Let’s start with the fact that I don’t have an opinion one way or another about Carl Andre’s role in the death of Ana Mendieta. He was acquitted of murder by a judge and unfortunately that’s all I have to go on. If there wasn’t sufficient evidence, I must be like that judge: impartial. Carl Andre: Sculpture as Place, 1958–2010, a retrospective of Andre’s work 30 years after Ana Mendieta‘s death, is a lightning rod because unlike me, others are sure of his guilt. Still, the man is not his art and vice versa. I am not naive and I know that this show may be another great honor bestowed upon a killer. My eyes are open, but I am no one’s judge or jury.
The discussion that has focused on Andre’s art has been largely positive. The dissenters are either scared to take shots at the Gods, are labeled activists or ignored. In this show, held at the unquestioned home of American Minimalism (or at the very least home of the “serious” 70’s art: land art, minimalism, conceptual art) Andre looks uninspired. Mostly I like to write positive reviews, but occasionally I need to question my misgivings out loud. Andre is part of the crowd of artists I love best (at least in a curatorial sense) and yet, I am unmoved. His seriousness reads stilted and unimaginative around Dan Flavin, Donald Judd, Sol LeWitt and Fred Sandback.
Andre has always used seductive materials: raw metal (oxidized copper, aluminum and tarnished zinc) as well as squared off timber. These materials find equivalents in DIA’s great Robert Irwin designed home. They don’t disappear, but are elevated by the indirect light and uneven colored flooring. But a single Judd plywood box seems to contain the infinite possibilities of which Andre has elaborated only a few dozen. The void is filled with less, not more and what we have in front of us is abject and listless.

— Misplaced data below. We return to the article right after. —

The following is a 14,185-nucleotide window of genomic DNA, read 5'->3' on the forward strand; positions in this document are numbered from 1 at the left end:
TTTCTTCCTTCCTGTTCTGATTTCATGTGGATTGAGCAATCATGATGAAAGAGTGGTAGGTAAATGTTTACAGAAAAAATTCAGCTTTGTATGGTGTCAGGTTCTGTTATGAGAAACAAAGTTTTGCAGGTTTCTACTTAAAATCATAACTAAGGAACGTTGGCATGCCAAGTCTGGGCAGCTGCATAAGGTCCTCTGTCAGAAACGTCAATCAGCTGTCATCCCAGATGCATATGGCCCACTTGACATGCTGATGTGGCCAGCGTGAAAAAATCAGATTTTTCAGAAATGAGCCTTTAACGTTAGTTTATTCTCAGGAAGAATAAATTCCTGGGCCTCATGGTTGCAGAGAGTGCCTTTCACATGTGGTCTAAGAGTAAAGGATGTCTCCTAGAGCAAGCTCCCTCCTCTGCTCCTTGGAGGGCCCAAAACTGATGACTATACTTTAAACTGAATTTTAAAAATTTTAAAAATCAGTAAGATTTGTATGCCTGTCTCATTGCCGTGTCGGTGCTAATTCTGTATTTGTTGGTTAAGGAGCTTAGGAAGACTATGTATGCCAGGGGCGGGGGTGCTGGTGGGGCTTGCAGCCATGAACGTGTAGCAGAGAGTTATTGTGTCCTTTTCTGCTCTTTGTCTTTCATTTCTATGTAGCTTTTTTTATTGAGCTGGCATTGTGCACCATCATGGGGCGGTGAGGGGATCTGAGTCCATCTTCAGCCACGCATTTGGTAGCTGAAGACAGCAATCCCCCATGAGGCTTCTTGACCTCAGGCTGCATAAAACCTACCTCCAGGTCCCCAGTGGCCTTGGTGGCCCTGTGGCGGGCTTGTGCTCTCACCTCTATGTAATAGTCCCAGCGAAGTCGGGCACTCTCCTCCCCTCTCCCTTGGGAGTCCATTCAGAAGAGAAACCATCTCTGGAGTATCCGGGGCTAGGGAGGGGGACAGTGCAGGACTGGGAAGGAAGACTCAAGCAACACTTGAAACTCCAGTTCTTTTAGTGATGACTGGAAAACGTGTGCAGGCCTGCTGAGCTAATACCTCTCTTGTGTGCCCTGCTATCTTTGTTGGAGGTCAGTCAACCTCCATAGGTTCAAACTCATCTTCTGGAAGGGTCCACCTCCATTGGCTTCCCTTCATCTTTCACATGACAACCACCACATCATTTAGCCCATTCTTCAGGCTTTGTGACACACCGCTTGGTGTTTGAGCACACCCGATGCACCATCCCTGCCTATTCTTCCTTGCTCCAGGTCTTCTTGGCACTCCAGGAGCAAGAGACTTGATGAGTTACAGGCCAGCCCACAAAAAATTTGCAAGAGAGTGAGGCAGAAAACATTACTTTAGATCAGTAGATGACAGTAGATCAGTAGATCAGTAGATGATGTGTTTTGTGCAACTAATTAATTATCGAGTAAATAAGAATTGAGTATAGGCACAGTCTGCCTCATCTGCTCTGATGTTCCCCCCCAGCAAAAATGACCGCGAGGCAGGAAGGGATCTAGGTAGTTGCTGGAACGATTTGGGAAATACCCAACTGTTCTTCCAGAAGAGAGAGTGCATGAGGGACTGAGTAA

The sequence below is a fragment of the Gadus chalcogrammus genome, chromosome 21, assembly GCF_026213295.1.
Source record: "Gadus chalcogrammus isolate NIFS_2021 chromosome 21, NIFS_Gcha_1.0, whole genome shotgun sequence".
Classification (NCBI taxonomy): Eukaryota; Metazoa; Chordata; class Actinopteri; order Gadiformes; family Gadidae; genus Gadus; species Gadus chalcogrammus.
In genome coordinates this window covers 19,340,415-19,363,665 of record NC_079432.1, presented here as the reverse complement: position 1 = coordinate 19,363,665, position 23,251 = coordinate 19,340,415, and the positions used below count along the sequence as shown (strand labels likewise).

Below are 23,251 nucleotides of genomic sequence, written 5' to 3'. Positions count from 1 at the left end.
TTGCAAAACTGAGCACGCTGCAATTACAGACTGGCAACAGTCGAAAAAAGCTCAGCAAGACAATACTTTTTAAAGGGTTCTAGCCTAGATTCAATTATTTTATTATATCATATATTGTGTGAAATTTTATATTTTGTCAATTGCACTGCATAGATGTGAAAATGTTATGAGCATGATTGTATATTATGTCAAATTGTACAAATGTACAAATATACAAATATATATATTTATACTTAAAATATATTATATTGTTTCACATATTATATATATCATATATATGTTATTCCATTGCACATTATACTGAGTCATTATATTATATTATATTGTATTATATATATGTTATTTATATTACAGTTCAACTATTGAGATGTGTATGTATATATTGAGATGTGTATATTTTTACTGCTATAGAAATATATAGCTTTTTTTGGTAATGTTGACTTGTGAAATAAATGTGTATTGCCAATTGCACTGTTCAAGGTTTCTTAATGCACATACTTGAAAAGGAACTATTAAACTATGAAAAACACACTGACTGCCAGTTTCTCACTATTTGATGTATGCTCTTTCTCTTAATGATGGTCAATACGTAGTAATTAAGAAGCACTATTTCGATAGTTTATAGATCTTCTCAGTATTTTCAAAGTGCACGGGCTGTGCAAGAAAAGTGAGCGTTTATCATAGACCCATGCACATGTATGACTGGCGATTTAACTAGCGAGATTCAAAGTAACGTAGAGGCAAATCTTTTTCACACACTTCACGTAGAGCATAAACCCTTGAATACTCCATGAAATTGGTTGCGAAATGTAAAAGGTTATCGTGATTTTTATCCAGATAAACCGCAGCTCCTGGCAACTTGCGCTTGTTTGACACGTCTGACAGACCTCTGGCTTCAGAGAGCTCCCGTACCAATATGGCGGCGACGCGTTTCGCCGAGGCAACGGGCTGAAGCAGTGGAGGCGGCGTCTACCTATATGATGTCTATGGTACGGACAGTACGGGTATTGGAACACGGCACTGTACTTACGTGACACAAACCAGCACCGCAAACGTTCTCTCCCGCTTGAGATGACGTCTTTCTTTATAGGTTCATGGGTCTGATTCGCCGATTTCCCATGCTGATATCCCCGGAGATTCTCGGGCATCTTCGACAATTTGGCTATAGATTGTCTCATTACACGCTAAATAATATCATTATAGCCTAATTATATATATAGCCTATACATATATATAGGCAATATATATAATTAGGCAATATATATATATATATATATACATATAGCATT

Someday I will probably eat these words. I have been wrong before; loudly and with great conviction. Andre’s floor pieces have always left me emotionless. Walking across the one piece I could (with my son in hand, after an explanation had been offered that this was the only work of art we could walk on) I had no real sense of what Andre was giving us an opportunity to do, to be part of. These erstwhile steps and fences tell no stories and accomplish little other than visual cues to move oneself around them.
Walking back to Sandback’s lines of string, Heizer’s geometric holes and Judd’s boxes, I was grappling with Andre. Here I was in the home of so much art I love, feeling nothing for one of the greats from their group. Many people see conceptual and minimal art as cold. I have never understood that reading. Look into an Agnes Martin, a Robert Ryman or a Dan Flavin; a world of all that is possible is contained within. Judd’s gleaming steel or wooden boxes are made for perfection of appearance but generous interpretation. In a LeWitt my son saw a treasure map. In a Heizer, he saw a hole inside a hole that we needed to “hoist up so that it could get out”. In Andre, only obstacles, never possibilities.
Maybe Andre is a murderer, but today that is not my concern. My concern is a room filled with barriers, large and small, that are heavy without any emotional weight. Andre’s concepts are here, but his artistic life is only concept and no conviction. When seen at DIA, Andre seems part of a time and a movement, but not of the greatness that came in that time.